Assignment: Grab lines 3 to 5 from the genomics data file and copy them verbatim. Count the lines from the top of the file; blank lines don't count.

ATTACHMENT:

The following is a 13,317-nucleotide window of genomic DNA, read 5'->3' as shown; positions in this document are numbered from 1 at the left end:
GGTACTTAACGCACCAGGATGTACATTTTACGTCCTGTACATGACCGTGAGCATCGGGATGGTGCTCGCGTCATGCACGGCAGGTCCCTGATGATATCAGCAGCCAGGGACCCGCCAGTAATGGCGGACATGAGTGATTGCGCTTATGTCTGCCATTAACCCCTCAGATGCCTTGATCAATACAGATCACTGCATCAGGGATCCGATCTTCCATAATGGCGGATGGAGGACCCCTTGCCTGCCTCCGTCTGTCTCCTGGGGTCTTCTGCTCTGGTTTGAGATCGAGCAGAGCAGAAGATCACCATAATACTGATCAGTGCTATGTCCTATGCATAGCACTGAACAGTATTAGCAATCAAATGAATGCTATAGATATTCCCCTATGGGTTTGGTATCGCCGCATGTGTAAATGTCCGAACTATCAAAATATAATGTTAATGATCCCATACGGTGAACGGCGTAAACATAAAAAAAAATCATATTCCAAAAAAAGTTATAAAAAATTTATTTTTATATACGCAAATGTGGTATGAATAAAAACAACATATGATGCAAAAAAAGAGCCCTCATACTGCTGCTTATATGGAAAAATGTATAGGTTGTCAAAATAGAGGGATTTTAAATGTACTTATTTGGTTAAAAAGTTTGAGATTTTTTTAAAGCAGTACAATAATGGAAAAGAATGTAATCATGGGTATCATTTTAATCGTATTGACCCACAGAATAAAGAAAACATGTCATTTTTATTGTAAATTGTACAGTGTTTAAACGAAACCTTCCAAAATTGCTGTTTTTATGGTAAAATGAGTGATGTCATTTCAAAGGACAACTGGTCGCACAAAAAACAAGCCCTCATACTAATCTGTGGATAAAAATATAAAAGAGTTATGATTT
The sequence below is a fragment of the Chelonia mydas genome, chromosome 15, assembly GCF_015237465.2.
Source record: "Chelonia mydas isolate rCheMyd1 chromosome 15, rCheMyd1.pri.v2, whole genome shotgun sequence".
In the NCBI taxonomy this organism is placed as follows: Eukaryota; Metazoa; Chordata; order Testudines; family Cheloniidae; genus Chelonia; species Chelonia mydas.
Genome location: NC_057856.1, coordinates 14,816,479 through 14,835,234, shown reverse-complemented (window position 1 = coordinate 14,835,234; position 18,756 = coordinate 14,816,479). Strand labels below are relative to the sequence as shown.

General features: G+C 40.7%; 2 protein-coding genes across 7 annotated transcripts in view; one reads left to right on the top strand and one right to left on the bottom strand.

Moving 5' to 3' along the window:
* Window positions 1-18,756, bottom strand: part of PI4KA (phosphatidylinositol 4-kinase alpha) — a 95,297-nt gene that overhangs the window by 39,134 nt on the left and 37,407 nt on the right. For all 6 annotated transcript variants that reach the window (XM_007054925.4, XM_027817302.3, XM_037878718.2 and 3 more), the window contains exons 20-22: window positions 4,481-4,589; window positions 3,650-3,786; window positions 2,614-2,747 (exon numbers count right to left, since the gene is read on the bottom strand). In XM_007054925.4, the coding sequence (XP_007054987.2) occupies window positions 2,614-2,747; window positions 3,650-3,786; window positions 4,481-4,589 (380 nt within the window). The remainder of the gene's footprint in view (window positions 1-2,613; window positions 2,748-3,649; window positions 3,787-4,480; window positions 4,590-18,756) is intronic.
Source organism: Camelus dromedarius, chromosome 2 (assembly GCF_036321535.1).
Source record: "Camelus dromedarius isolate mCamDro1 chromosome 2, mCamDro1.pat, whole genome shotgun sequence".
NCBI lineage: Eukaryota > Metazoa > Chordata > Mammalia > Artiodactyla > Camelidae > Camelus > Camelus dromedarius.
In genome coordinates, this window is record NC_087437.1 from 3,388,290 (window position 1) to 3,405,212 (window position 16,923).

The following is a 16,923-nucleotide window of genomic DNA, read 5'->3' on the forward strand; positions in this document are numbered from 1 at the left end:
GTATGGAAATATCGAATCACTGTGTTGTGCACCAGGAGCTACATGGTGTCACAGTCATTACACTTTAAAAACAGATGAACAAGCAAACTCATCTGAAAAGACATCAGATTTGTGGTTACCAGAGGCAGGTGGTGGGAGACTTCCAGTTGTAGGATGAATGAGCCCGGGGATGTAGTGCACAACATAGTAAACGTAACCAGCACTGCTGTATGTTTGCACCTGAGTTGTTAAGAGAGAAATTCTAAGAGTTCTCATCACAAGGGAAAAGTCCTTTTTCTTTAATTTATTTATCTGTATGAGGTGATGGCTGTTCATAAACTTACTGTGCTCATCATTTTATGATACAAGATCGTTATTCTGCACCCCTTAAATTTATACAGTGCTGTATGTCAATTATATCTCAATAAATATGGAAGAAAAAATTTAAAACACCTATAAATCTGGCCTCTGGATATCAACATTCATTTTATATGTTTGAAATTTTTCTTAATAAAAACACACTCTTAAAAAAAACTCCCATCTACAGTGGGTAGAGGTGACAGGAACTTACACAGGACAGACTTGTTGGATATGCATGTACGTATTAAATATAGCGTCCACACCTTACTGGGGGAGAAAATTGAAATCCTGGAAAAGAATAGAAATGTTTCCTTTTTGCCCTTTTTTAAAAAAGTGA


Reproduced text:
The sequence below is a fragment of the Chelonia mydas genome, chromosome 15, assembly GCF_015237465.2.
Source record: "Chelonia mydas isolate rCheMyd1 chromosome 15, rCheMyd1.pri.v2, whole genome shotgun sequence".
In the NCBI taxonomy this organism is placed as follows: Eukaryota; Metazoa; Chordata; order Testudines; family Cheloniidae; genus Chelonia; species Chelonia mydas.